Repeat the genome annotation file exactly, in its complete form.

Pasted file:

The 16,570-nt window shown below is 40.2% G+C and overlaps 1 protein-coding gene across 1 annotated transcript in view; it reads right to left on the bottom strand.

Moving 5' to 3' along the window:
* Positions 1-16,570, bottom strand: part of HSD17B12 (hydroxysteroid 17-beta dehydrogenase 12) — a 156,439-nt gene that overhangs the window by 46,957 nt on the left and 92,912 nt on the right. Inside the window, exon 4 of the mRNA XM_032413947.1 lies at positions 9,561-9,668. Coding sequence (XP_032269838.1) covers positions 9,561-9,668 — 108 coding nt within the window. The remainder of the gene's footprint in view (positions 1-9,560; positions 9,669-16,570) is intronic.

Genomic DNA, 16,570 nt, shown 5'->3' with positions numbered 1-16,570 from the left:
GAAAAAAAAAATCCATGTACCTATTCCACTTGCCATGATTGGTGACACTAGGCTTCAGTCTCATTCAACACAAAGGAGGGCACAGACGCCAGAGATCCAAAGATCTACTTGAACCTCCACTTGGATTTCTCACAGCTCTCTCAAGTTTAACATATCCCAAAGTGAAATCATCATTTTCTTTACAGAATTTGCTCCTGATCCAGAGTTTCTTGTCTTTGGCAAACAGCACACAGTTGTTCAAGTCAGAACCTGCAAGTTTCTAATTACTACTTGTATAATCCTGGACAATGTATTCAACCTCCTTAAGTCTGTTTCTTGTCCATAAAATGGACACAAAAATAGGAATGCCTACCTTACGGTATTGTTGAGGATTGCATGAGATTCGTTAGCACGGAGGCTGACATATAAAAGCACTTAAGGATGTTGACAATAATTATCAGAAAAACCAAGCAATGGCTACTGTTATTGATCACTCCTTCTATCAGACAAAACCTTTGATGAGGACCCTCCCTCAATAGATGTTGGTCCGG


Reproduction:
The 16,570-nt window shown below is 40.2% G+C and overlaps 1 protein-coding gene across 1 annotated transcript in view; it reads right to left on the bottom strand.

Moving 5' to 3' along the window:
* Positions 1-16,570, bottom strand: part of HSD17B12 (hydroxysteroid 17-beta dehydrogenase 12) — a 156,439-nt gene that overhangs the window by 46,957 nt on the left and 92,912 nt on the right. Inside the window, exon 4 of the mRNA XM_032413947.1 lies at positions 9,561-9,668. Coding sequence (XP_032269838.1) covers positions 9,561-9,668 — 108 coding nt within the window. The remainder of the gene's footprint in view (positions 1-9,560; positions 9,669-16,570) is intronic.

Genomic DNA, 16,570 nt, shown 5'->3' with positions numbered 1-16,570 from the left:
GAAAAAAAAAATCCATGTACCTATTCCACTTGCCATGATTGGTGACACTAGGCTTCAGTCTCATTCAACACAAAGGAGGGCACAGACGCCAGAGATCCAAAGATCTACTTGAACCTCCACTTGGATTTCTCACAGCTCTCTCAAGTTTAACATATCCCAAAGTGAAATCATCATTTTCTTTACAGAATTTGCTCCTGATCCAGAGTTTCTTGTCTTTGGCAAACAGCACACAGTTGTTCAAGTCAGAACCTGCAAGTTTCTAATTACTACTTGTATAATCCTGGACAATGTATTCAACCTCCTTAAGTCTGTTTCTTGTCCATAAAATGGACACAAAAATAGGAATGCCTACCTTACGGTATTGTTGAGGATTGCATGAGATTCGTTAGCACGGAGGCTGACATATAAAAGCACTTAAGGATGTTGACAATAATTATCAGAAAAACCAAGCAATGGCTACTGTTATTGATCACTCCTTCTATCAGACAAAACCTTTGATGAGGACCCTCCCTCAATAGATGTTGGTCCGG